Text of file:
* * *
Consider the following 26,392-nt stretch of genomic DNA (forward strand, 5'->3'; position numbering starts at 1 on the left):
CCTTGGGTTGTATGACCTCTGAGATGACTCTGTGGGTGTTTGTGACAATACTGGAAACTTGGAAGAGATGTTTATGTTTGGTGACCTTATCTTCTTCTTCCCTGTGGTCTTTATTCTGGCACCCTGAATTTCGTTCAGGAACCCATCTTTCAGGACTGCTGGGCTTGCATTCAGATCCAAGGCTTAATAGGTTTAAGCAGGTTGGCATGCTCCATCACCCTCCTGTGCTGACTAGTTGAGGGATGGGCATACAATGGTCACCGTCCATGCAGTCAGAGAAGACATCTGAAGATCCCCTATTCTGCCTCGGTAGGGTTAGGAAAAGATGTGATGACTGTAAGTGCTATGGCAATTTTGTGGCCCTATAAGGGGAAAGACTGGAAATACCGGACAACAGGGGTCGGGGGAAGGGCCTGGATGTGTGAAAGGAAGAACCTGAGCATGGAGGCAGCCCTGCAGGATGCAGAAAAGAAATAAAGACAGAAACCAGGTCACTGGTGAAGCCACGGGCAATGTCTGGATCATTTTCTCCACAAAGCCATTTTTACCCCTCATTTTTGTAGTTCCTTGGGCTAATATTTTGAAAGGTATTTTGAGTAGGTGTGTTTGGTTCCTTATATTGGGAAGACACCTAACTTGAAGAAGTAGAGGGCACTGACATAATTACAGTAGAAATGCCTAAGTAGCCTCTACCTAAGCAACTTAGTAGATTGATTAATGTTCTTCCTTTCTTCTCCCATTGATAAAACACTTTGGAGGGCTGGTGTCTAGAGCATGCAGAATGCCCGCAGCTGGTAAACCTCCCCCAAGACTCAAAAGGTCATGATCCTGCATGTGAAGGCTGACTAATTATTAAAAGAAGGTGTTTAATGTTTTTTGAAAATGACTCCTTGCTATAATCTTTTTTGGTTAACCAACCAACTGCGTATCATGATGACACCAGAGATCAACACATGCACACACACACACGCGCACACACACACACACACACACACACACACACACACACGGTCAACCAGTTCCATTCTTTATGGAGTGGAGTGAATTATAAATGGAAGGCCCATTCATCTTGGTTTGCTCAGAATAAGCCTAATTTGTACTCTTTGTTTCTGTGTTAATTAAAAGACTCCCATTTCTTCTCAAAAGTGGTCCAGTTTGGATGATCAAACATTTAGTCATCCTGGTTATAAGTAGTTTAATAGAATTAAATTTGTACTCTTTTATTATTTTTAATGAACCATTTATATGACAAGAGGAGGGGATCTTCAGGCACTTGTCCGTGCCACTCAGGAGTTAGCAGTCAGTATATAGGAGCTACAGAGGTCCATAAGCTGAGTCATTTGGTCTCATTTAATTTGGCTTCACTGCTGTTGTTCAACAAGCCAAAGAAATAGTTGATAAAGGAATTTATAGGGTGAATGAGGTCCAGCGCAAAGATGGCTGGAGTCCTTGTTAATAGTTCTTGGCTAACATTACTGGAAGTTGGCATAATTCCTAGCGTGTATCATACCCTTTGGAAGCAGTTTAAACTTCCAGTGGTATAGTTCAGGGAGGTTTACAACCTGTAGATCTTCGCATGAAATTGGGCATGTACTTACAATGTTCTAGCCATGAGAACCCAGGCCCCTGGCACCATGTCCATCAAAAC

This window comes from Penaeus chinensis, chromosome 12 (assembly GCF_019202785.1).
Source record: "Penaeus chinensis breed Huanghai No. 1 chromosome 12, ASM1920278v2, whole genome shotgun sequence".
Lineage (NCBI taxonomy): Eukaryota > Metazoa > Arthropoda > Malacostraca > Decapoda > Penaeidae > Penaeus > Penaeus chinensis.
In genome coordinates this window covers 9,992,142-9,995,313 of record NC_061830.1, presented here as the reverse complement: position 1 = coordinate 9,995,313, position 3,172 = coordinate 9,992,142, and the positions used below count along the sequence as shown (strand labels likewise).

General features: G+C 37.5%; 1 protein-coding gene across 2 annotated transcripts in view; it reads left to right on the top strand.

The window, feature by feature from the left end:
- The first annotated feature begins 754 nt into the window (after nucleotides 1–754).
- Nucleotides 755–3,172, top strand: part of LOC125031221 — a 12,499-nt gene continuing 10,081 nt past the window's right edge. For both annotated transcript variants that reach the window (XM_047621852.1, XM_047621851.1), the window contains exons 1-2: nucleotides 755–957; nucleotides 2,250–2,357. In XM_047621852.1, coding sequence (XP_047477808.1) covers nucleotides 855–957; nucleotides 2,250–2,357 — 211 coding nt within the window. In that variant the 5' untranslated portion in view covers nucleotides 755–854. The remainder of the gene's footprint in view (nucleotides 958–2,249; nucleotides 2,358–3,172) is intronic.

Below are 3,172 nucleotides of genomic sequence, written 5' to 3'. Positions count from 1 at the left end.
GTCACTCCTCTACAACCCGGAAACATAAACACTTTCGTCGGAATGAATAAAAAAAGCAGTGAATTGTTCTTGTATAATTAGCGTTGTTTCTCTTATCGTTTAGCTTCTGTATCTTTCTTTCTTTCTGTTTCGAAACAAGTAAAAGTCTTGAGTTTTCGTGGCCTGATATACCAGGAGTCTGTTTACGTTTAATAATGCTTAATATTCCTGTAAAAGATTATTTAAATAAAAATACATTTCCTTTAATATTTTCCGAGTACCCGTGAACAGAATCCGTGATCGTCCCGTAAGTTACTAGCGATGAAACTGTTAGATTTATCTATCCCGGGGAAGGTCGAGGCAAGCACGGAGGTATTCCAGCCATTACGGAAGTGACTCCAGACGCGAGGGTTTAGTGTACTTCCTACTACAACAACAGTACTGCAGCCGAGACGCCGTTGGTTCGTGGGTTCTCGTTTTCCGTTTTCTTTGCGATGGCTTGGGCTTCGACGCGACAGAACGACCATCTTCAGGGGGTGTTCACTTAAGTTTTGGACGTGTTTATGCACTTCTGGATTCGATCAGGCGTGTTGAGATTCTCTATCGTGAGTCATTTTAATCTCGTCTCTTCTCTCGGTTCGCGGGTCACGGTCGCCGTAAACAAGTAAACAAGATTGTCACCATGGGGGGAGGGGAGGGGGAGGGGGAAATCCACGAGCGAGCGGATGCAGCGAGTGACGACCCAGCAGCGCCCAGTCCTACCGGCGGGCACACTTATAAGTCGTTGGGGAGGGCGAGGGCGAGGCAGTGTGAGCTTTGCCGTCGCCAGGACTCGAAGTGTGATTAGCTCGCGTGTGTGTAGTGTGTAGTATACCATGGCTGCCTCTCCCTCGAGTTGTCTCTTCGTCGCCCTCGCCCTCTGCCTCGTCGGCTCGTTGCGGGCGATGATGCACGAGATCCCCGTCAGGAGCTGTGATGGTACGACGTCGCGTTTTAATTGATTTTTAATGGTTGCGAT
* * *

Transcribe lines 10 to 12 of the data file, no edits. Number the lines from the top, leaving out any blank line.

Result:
- Nucleotides 755–3,172, top strand: part of LOC125031221 — a 12,499-nt gene continuing 10,081 nt past the window's right edge. For both annotated transcript variants that reach the window (XM_047621852.1, XM_047621851.1), the window contains exons 1-2: nucleotides 755–957; nucleotides 2,250–2,357. In XM_047621852.1, coding sequence (XP_047477808.1) covers nucleotides 855–957; nucleotides 2,250–2,357 — 211 coding nt within the window. In that variant the 5' untranslated portion in view covers nucleotides 755–854. The remainder of the gene's footprint in view (nucleotides 958–2,249; nucleotides 2,358–3,172) is intronic.

Below are 3,172 nucleotides of genomic sequence, written 5' to 3'. Positions count from 1 at the left end.
GTCACTCCTCTACAACCCGGAAACATAAACACTTTCGTCGGAATGAATAAAAAAAGCAGTGAATTGTTCTTGTATAATTAGCGTTGTTTCTCTTATCGTTTAGCTTCTGTATCTTTCTTTCTTTCTGTTTCGAAACAAGTAAAAGTCTTGAGTTTTCGTGGCCTGATATACCAGGAGTCTGTTTACGTTTAATAATGCTTAATATTCCTGTAAAAGATTATTTAAATAAAAATACATTTCCTTTAATATTTTCCGAGTACCCGTGAACAGAATCCGTGATCGTCCCGTAAGTTACTAGCGATGAAACTGTTAGATTTATCTATCCCGGGGAAGGTCGAGGCAAGCACGGAGGTATTCCAGCCATTACGGAAGTGACTCCAGACGCGAGGGTTTAGTGTACTTCCTACTACAACAACAGTACTGCAGCCGAGACGCCGTTGGTTCGTGGGTTCTCGTTTTCCGTTTTCTTTGCGATGGCTTGGGCTTCGACGCGACAGAACGACCATCTTCAGGGGGTGTTCACTTAAGTTTTGGACGTGTTTATGCACTTCTGGATTCGATCAGGCGTGTTGAGATTCTCTATCGTGAGTCATTTTAATCTCGTCTCTTCTCTCGGTTCGCGGGTCACGGTCGCCGTAAACAAGTAAACAAGATTGTCACCATGGGGGGAGGGGAGGGGGAGGGGGAAATCCACGAGCGAGCGGATGCAGCGAGTGACGACCCAGCAGCGCCCAGTCCTACCGGCGGGCACACTTATAAGTCGTTGGGGAGGGCGAGGGCGAGGCAGTGTGAGCTTTGCCGTCGCCAGGACTCGAAGTGTGATTAGCTCGCGTGTGTGTAGTGTGTAGTATACCATGGCTGCCTCTCCCTCGAGTTGTCTCTTCGTCGCCCTCGCCCTCTGCCTCGTCGGCTCGTTGCGGGCGATGATGCACGAGATCCCCGTCAGGAGCTGTGATGGTACGACGTCGCGTTTTAATTGATTTTTAATGGTTGCGAT